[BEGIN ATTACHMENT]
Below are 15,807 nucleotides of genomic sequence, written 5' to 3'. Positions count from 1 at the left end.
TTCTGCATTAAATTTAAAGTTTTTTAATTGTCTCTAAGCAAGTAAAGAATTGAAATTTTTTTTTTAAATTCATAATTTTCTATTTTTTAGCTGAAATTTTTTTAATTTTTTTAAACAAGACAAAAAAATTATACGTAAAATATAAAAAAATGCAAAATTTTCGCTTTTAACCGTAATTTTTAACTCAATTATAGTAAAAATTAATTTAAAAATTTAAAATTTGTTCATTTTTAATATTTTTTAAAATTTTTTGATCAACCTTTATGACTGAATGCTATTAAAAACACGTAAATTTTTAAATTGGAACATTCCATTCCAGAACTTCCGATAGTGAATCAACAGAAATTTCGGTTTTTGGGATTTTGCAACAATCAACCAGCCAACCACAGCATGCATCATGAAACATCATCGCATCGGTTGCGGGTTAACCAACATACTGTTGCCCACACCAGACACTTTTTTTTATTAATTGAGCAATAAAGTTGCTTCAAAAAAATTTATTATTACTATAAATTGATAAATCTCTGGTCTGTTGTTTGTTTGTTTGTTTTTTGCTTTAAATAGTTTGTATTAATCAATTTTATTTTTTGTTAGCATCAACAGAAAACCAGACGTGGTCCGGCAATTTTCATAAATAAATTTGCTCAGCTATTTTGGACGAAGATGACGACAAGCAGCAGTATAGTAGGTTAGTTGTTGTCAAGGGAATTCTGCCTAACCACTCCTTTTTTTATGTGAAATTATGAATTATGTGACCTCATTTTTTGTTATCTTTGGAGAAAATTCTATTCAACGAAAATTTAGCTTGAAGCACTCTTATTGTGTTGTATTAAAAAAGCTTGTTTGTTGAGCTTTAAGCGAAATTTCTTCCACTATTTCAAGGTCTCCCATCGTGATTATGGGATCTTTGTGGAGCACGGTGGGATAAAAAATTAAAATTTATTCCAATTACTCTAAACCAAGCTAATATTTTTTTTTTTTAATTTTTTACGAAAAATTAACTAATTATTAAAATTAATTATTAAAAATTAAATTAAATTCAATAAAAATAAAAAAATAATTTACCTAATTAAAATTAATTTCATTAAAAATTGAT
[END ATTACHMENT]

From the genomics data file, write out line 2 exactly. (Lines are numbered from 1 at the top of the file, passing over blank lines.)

TTCTGCATTAAATTTAAAGTTTTTTAATTGTCTCTAAGCAAGTAAAGAATTGAAATTTTTTTTTTAAATTCATAATTTTCTATTTTTTAGCTGAAATTTTTTTAATTTTTTTAAACAAGACAAAAAAATTATACGTAAAATATAAAAAAATGCAAAATTTTCGCTTTTAACCGTAATTTTTAACTCAATTATAGTAAAAATTAATTTAAAAATTTAAAATTTGTTCATTTTTAATATTTTTTAAAATTTTTTGATCAACCTTTATGACTGAATGCTATTAAAAACACGTAAATTTTTAAATTGGAACATTCCATTCCAGAACTTCCGATAGTGAATCAACAGAAATTTCGGTTTTTGGGATTTTGCAACAATCAACCAGCCAACCACAGCATGCATCATGAAACATCATCGCATCGGTTGCGGGTTAACCAACATACTGTTGCCCACACCAGACACTTTTTTTTATTAATTGAGCAATAAAGTTGCTTCAAAAAAATTTATTATTACTATAAATTGATAAATCTCTGGTCTGTTGTTTGTTTGTTTGTTTTTTGCTTTAAATAGTTTGTATTAATCAATTTTATTTTTTGTTAGCATCAACAGAAAACCAGACGTGGTCCGGCAATTTTCATAAATAAATTTGCTCAGCTATTTTGGACGAAGATGACGACAAGCAGCAGTATAGTAGGTTAGTTGTTGTCAAGGGAATTCTGCCTAACCACTCCTTTTTTTATGTGAAATTATGAATTATGTGACCTCATTTTTTGTTATCTTTGGAGAAAATTCTATTCAACGAAAATTTAGCTTGAAGCACTCTTATTGTGTTGTATTAAAAAAGCTTGTTTGTTGAGCTTTAAGCGAAATTTCTTCCACTATTTCAAGGTCTCCCATCGTGATTATGGGATCTTTGTGGAGCACGGTGGGATAAAAAATTAAAATTTATTCCAATTACTCTAAACCAAGCTAATATTTTTTTTTTTTAATTTTTTACGAAAAATTAACTAATTATTAAAATTAATTATTAAAAATTAAATTAAATTCAATAAAAATAAAAAAATAATTTACCTAATTAAAATTAATTTCATTAAAAATTGAT